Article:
In this issue of Neuron, Suh et al. (2013) describe two rare ADAM10 prodomain mutations that
cause late-onset Alzheimer’s disease by impairing prodomain chaperone
function, attenuating α-secretase activity, and reducing adult
hippocampal neurogenesis. These results support both ADAM10 as a therapeutic
target and the amyloid hypothesis of Alzheimer’s disease.
Research into the anatomical substrates and “principles” for integrating inputs from separate sensory surfaces has yielded divergent findings. This suggests that multisensory integration is flexible and context-dependent, and underlines the need for dynamically adaptive neuronal integration mechanisms. We propose that flexible multisensory integration can be explained by a combination of canonical, population-level integrative operations, such as oscillatory phase-resetting and divisive normalization. These canonical operations subsume multisensory integration into a fundamental set of principles as to how the brain integrates all sorts of information, and they are being used proactively and adaptively. We illustrate this proposition by unifying recent findings from different research themes such as timing, behavioral goal and experience-related differences in integration.
multisensory integration; oscillations; context; divisive normalization; phase-resetting; canonical operations
Itch is immensely frustrating. Most studies focus on the cause of itch.
In this issue of Neuron, Kardon
et al. (2014) find that itch can be modulated by inhibitory neurons
that produce dynorphin, an endogenous agonist of κ-opioid receptors.
Female eutherian mammals use X-chromosome inactivation (XCI) to epigenetically regulate gene expression from ~4% of genes. To quantitatively map the topography of XCI for defined cell types at single cell resolution, we have generated female mice that carry X-linked, Cre-activated, and nuclear-localized fluorescent reporters – GFP on one X-chromosome and tdTomato on the other. Using these reporters in combination with different Cre drivers we have defined the topographies of XCI mosaicism for multiple CNS cell types and of retinal vascular dysfunction in a model of Norrie Disease. Depending on cell type, fluctuations in the XCI mosaic are observed over a wide range of spatial scales, from neighboring cells to left vs. right sides of the body. These data imply a major role for XCI in generating female-specific, genetically directed, stochastic diversity in eutherian mammals on spatial scales that would be predicted to affect CNS function within and between individuals.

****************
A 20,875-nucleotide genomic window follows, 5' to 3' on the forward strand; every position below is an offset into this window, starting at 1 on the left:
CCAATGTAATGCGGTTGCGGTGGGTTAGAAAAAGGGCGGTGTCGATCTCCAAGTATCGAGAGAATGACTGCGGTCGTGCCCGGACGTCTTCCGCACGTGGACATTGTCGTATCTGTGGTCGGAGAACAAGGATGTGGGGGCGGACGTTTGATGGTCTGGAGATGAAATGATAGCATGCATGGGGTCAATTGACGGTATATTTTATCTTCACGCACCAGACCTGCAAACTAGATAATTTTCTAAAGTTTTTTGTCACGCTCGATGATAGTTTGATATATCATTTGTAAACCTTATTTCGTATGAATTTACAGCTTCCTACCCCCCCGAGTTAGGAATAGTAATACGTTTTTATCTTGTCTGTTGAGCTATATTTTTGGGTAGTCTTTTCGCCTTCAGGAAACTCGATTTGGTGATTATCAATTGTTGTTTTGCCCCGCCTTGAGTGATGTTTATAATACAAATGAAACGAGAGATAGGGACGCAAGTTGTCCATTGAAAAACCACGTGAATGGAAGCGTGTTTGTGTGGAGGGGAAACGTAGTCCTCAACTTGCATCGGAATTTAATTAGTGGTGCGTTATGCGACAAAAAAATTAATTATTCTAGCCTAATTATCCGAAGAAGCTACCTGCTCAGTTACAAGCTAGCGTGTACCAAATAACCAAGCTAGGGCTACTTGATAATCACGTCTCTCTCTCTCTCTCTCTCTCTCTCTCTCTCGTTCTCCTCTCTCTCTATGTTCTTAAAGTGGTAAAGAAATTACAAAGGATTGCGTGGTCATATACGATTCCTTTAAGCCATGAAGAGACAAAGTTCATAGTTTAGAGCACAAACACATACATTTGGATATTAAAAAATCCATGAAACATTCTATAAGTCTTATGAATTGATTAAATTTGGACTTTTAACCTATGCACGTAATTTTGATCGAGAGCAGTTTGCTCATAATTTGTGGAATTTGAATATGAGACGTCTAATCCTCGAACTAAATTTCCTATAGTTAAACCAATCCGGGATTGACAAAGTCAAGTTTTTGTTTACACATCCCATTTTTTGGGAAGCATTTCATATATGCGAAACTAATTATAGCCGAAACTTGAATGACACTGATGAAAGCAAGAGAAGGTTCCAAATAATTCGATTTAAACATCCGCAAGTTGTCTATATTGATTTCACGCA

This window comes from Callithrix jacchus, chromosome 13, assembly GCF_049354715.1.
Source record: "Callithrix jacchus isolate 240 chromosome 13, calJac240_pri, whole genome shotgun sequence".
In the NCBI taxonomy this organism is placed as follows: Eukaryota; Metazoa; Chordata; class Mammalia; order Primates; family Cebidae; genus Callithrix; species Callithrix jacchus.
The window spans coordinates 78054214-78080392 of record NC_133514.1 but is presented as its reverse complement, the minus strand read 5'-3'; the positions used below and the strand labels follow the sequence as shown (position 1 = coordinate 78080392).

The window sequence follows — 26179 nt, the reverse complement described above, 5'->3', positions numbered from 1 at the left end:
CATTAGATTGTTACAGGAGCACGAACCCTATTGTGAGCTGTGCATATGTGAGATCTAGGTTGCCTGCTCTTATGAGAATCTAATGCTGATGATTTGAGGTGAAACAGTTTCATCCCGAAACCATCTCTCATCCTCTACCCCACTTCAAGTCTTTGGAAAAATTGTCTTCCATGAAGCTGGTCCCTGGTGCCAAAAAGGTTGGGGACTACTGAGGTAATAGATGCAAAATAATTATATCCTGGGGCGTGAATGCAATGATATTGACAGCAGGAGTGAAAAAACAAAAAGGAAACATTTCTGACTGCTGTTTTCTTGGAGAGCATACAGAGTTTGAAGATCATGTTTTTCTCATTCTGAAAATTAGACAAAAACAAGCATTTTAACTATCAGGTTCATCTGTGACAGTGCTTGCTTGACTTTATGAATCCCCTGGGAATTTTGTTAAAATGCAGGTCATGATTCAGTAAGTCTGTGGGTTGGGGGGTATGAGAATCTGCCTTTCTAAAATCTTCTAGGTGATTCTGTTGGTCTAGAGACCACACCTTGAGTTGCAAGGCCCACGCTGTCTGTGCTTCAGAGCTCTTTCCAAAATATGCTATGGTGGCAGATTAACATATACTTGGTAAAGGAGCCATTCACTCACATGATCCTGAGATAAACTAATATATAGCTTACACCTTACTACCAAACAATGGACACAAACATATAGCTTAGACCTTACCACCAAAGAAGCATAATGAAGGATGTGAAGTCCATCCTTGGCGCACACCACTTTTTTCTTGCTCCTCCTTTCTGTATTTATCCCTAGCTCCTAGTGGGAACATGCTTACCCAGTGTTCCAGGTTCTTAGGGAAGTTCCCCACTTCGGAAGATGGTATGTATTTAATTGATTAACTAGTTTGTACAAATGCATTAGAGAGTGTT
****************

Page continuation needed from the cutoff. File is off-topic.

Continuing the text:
Perceptual decisions involve distributed cortical activity. Does information flow sequentially from one cortical area to another, or do networks of interconnected areas contribute at the same time? Here we delineate when and how activity in specific areas drives a whisker-based decision in mice. A short-term memory component temporally separated tactile “sensation” and “action” (licking). Using optogenetic inhibition (spatial resolution, 2 mm; temporal resolution, 100 ms) we surveyed the neocortex for regions driving behavior during specific behavioral epochs. Barrel cortex was critical for sensation. During the short-term memory, unilateral inhibition of anterior lateral motor cortex biased responses to the ipsilateral side. Consistently, barrel cortex showed stimulus-specific activity during sensation, whereas motor cortex showed choice-specific preparatory activity and movement-related activity, consistent with roles in motor planning and movement. These results suggest serial information flow from sensory to motor areas during perceptual decision making.